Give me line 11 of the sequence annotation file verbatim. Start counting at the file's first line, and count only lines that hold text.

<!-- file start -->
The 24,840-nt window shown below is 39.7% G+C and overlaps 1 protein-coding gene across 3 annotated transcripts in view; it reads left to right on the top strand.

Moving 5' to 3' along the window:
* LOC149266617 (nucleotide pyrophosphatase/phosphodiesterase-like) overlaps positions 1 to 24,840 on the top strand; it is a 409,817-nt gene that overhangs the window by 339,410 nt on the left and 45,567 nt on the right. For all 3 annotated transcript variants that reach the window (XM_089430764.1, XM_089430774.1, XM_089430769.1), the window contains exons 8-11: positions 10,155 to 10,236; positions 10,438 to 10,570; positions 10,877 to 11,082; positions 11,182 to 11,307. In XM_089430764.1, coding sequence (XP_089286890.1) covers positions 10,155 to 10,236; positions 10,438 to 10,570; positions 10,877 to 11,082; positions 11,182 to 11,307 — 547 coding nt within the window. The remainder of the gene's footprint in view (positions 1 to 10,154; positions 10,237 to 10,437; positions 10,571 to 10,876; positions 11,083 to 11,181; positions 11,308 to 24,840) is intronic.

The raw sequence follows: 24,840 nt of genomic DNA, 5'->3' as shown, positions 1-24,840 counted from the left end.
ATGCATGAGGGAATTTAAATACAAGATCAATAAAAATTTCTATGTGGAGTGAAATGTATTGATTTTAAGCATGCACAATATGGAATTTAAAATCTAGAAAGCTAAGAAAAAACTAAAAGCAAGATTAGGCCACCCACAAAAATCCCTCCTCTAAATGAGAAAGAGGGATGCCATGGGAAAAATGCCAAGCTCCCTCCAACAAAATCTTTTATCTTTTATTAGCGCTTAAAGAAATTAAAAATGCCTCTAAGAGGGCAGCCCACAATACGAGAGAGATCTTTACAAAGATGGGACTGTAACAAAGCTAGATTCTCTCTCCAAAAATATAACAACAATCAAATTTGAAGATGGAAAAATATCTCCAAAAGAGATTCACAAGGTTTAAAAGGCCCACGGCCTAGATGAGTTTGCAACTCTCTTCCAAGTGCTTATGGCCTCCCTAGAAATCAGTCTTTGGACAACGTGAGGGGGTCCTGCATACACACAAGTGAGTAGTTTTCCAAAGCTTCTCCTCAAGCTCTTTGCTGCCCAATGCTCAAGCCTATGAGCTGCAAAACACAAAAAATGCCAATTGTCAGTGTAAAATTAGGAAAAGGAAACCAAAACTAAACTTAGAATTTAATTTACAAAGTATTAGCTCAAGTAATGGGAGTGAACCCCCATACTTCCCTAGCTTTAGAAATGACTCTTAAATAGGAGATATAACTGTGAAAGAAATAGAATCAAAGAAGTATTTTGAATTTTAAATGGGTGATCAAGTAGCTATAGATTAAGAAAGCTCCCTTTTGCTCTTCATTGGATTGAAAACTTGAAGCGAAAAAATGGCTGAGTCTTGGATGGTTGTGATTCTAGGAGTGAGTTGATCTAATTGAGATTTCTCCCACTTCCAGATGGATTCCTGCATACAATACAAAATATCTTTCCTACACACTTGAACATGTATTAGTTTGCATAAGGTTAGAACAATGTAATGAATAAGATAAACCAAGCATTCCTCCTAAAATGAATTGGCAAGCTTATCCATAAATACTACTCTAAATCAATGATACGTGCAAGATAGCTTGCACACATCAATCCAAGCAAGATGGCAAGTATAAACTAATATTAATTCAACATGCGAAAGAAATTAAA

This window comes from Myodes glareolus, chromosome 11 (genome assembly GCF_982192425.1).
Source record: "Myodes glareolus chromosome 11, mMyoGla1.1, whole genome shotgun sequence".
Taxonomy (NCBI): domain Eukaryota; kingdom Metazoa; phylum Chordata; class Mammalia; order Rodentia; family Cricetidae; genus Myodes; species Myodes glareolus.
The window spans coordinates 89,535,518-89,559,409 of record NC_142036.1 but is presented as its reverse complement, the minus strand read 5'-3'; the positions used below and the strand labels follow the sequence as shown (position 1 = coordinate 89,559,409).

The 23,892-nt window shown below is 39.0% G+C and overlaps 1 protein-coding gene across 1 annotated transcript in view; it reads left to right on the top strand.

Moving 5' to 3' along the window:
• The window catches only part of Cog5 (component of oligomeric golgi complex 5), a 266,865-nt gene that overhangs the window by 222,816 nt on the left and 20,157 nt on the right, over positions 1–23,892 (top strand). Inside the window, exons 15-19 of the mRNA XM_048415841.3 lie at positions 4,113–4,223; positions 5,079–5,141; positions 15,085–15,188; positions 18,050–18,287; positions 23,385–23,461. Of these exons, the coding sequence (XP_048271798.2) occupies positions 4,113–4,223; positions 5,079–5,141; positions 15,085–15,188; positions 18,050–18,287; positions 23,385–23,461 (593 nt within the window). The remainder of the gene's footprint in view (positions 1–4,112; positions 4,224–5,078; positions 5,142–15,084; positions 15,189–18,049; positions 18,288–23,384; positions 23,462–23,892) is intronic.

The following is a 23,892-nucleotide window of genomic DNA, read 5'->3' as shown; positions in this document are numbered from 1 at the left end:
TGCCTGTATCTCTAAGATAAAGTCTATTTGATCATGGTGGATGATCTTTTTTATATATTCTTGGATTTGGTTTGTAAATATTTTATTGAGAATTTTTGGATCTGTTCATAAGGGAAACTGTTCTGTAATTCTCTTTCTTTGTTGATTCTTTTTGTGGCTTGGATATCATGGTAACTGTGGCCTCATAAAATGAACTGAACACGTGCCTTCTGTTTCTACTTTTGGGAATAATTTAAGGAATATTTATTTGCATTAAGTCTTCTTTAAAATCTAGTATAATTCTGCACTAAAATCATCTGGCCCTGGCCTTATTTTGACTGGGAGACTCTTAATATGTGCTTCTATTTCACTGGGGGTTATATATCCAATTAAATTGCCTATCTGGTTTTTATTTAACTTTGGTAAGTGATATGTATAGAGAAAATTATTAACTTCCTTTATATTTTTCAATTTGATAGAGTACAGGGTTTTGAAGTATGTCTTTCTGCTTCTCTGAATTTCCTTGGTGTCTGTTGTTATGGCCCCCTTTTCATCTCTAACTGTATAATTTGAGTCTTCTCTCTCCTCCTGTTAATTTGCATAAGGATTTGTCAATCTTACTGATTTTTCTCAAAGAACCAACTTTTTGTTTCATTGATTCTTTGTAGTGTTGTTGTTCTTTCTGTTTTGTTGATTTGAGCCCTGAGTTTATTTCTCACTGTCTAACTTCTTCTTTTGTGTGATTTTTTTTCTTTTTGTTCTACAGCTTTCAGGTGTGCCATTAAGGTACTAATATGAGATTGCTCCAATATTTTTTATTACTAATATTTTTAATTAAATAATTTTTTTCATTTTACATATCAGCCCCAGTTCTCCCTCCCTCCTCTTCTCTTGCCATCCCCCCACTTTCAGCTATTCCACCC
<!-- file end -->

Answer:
Moving 5' to 3' along the window: